NEW YORK (AP) — A key accuser in the New York City rape trial of Harvey Weinstein is due back on the witness stand for a third day of testimony after she broke down in tears Monday, halting an exhaustive cross-examination that focused on the nature of her relationship with the once-powerful movie mogul.
The woman is expected to be on the stand much of the day Tuesday as Weinstein’s lawyers continue a painstaking review of emails and other evidence they say paint the 34-year-old as a manipulative liar who gritted her way through sexual encounters with Weinstein because she enjoyed the perks of knowing him.
She became emotional while reading an email passage about being abused earlier in her life. It was part of a lengthy confessional email she sent to her then-boyfriend in May 2014 about her relationship with Weinstein.
She was bawling as she left the courtroom, at first for a brief break, and her cries could be heard from a nearby witness room. When it was clear she could not continue, the judge adjourned for the day, sending the jury home about an hour earlier than usual.
The shortened court session and the woman’s return to the witness stand Tuesday have thrown the trial schedule into disarray, pushing other witnesses to later in the week and slowing what had been an unexpectedly fast-paced trial.
The woman, who met Weinstein while she was an aspiring actress, testified Monday that she tried to make Weinstein “my pseudo father” after a rough upbringing. She said she continued seeing him and sending him flattering emails after the alleged rape in March 2013 because she didn’t want him to harm her fledgling career.
“I wanted him to believe I wasn’t a threat,” the woman testified.
During Monday’s round of cross-examination, Weinstein lawyer Donna Rotunno zeroed in on the woman’s admission that she also had noncoerced sexual encounters with Weinstein. The woman said those happened only after “a long negotiation” in which she sought to limit their activities. She said even then, “I wasn’t happy to do it.”
“You manipulated Mr. Weinstein every single time, isn’t that correct?” Rotunno asked.
The woman responded: “I felt there was an aspect to the way I felt I needed to protect myself that had an element of manipulation.”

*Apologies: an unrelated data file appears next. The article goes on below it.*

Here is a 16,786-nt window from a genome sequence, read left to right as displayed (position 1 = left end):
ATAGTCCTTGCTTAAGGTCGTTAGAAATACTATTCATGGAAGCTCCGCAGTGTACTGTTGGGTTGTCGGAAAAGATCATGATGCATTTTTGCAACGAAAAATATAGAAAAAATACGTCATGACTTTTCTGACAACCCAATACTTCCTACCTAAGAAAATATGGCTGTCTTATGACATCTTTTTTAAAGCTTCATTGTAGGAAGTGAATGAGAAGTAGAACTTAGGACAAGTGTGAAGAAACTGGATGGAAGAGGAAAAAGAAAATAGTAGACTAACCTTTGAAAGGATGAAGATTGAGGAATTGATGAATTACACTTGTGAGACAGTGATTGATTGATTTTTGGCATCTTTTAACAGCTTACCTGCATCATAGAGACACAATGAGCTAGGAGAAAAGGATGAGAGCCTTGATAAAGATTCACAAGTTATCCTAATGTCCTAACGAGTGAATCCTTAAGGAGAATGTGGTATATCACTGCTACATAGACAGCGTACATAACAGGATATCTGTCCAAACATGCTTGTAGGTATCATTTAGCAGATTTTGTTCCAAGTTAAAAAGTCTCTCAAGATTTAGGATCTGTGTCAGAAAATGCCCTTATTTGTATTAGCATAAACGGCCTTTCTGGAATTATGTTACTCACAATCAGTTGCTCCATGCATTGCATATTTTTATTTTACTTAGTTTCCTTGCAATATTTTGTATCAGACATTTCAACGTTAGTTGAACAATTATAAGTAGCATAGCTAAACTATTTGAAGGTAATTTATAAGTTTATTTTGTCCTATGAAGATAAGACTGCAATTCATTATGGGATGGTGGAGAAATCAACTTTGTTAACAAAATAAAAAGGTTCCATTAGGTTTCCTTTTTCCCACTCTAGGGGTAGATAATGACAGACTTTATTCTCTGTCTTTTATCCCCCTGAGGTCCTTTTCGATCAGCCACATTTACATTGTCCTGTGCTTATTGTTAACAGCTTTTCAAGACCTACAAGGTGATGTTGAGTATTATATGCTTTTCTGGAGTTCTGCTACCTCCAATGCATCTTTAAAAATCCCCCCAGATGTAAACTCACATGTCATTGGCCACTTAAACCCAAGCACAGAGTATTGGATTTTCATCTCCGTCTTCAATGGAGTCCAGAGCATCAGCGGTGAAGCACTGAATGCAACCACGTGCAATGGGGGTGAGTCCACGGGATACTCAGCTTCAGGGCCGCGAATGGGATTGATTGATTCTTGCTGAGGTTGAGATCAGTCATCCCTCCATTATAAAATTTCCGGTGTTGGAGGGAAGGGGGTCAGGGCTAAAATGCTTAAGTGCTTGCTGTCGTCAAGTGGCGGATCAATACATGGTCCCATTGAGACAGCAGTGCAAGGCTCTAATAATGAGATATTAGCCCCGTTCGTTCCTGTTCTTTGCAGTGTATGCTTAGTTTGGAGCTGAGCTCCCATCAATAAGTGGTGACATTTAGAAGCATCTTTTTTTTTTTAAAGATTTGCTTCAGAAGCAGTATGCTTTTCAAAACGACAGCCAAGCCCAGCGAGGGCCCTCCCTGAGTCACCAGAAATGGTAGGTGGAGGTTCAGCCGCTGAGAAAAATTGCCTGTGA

At one point, Rotunno shot back: “You made a choice to have sexual encounters with Harvey Weinstein when you weren’t sexually attracted to him. … You liked the parties and you liked the power.”
The woman alleges Weinstein trapped her in a New York hotel room in March 2013, and angrily ordered her to undress as he loomed over her, and then raped her.
She alleges Weinstein raped her again eight months later at a Beverly Hills hotel, where she worked as a hairdresser. She said Weinstein attacked her after she told him she was dating an actor.
The woman said she has not testified before a grand jury regarding that matter and hasn’t decided whether to pursue charges, saying she asked California prosecutors “to just give me space until this trial is over.”
The testimony comes at a pivotal moment in the trial of Weinstein, whose downfall energized the #MeToo movement. He is charged in New York with the 2013 rape and also sexually assaulting Mimi Haleyi, a former “Project Runway” production assistant, in 2006. A conviction could put him behind bars for the rest of his life.
Weinstein, 67, has insisted that any sexual encounters were consensual.
The Associated Press has a policy of not publishing the names of people who say they are victims of sexual assault without their consent, unless they go public. The AP is withholding the name of the woman because it isn’t clear if she wishes to be identified publicly.
By TOM HAYS and MICHAEL R. SISAK
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